Compulsory flu shots for health workers called 'premature'

A better flu vaccine is needed before mandating the shots for health care workers, two Canadian infection disease experts argue.

Better flu vaccine needed before requiring health care workers to roll out their sleeves

A better flu vaccine is needed before mandating the shots for health care workers, two Canadian infection disease experts argue.

Drs. Michael Gardam and Camille Lemieux from the Infection Prevention and Control Unit at Toronto's University Health said despite the increasing push for mandatory vaccination of health care workers in Canada, a recent review of the medical literature indicated influenza vaccines offer about 60 per cent protection in healthy adults, which the journal called mediocre.

Compelling vaccination of health core workers is premature given limitations of current flu shots, two doctors say. (Heidi Levine/Associated Press)

"Like others in our field, we get vaccinated against influenza each year, despite the vaccine shortcomings, and we strongly encourage other health care workers to do the same," Gardam and Lemieux said in a commentary published in Monday's issue of the Canadian Medical Association Journal.

"However, we are uncomfortable taking the next step of compelling vaccination given the considerable limitations of the current vaccine."

Instead, the pair said a better vaccine is needed as well as more robust published evidence of its effectiveness.

The latest research on the effectiveness of flu vaccines comes amid exaggerations of flu deaths from models that are promoted by public health officials and publicized by media, Gardam and Lemieux said.   

The pair were responding in part to an editorial in the CMAJ earlier this flu season that called for the vaccine to be compulsory for health-care workers to avoid jeopardizing their patients.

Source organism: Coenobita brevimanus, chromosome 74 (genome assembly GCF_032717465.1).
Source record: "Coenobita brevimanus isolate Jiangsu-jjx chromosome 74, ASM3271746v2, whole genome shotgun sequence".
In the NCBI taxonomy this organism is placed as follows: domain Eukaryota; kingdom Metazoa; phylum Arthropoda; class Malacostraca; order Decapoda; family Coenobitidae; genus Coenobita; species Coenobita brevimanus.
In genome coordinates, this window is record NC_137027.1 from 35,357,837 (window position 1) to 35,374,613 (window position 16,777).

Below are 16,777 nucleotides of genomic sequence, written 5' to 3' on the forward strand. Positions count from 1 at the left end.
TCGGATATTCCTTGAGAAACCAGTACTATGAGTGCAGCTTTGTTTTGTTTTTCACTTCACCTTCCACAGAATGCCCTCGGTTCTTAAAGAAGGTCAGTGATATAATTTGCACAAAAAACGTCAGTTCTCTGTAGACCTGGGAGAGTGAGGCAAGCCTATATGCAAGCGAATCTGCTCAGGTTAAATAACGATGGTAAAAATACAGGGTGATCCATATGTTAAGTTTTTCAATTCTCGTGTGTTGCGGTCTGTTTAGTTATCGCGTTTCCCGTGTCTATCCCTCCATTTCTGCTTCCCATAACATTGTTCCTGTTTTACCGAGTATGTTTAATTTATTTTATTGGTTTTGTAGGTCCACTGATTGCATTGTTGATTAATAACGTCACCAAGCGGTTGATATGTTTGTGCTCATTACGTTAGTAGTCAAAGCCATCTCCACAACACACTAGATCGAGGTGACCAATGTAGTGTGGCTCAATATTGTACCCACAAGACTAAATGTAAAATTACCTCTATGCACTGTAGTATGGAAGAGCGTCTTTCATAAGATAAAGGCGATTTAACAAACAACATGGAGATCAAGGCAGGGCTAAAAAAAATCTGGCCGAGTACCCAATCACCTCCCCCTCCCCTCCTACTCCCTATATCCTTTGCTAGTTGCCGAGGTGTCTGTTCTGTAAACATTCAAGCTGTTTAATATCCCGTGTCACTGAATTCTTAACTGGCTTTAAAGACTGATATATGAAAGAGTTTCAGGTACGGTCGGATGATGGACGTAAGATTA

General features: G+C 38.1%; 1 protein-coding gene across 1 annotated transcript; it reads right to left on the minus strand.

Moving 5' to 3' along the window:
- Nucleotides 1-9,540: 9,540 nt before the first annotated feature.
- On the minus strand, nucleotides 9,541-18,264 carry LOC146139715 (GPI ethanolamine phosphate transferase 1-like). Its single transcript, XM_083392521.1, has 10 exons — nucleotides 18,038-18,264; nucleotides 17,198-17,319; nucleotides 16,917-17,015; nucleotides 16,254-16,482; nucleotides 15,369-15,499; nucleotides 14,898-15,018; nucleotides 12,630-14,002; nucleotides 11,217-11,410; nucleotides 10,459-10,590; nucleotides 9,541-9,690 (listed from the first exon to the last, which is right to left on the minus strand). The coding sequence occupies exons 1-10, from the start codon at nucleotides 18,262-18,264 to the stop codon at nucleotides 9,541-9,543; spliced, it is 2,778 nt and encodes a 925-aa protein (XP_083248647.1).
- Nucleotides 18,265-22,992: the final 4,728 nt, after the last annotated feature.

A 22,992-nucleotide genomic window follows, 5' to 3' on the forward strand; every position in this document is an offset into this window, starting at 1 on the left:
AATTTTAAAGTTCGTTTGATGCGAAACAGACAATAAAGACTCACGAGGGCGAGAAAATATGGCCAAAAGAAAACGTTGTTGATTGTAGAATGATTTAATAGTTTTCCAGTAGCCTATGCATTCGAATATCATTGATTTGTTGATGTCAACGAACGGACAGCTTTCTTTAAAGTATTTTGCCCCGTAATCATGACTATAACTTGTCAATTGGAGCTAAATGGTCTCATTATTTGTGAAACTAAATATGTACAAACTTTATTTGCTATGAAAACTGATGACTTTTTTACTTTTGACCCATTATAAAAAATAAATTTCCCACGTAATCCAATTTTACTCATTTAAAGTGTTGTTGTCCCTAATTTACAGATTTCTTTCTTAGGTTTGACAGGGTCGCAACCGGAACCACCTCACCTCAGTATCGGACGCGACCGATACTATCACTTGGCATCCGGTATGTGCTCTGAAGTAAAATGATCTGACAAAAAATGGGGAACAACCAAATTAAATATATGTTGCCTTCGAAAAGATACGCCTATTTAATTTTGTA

In December, the B.C. government said it was temporarily backing off from mandating flu shots or masks for provincial health care workers. The province said disciplinary actions for workers who fail to comply with the policy won't start until next year.

Dr. Perry Kendall, British Columbia's chief medical officer of health, said health-care workers have an ethical responsibility to  to reduce the chance they'll infect their patients with the flu.

"I think everybody would agree that we'd like to have a better vaccine. I'm not convinced, however, that because the vaccine is less effective than we'd like, that it still doesn't offer benefits, particularly to vulnerable patients. The benefits are maybe less than we'd like to see, but they are still benefits," said Kendall.

Public Health Ontario, an arms-length government agency for health promotion has also called for flu shots to be compulsory for all health care workers in the province. Ontario Health Minister Deb Mathews has said that it has no plans to introduce such legislation.

A position paper from the Association of Medical Microbiology and Infectious Disease Canada, which represents those professionals also calls for annual flu immunization for health care workers who care for patients or spend time in such areas.

With files from The Canadian Press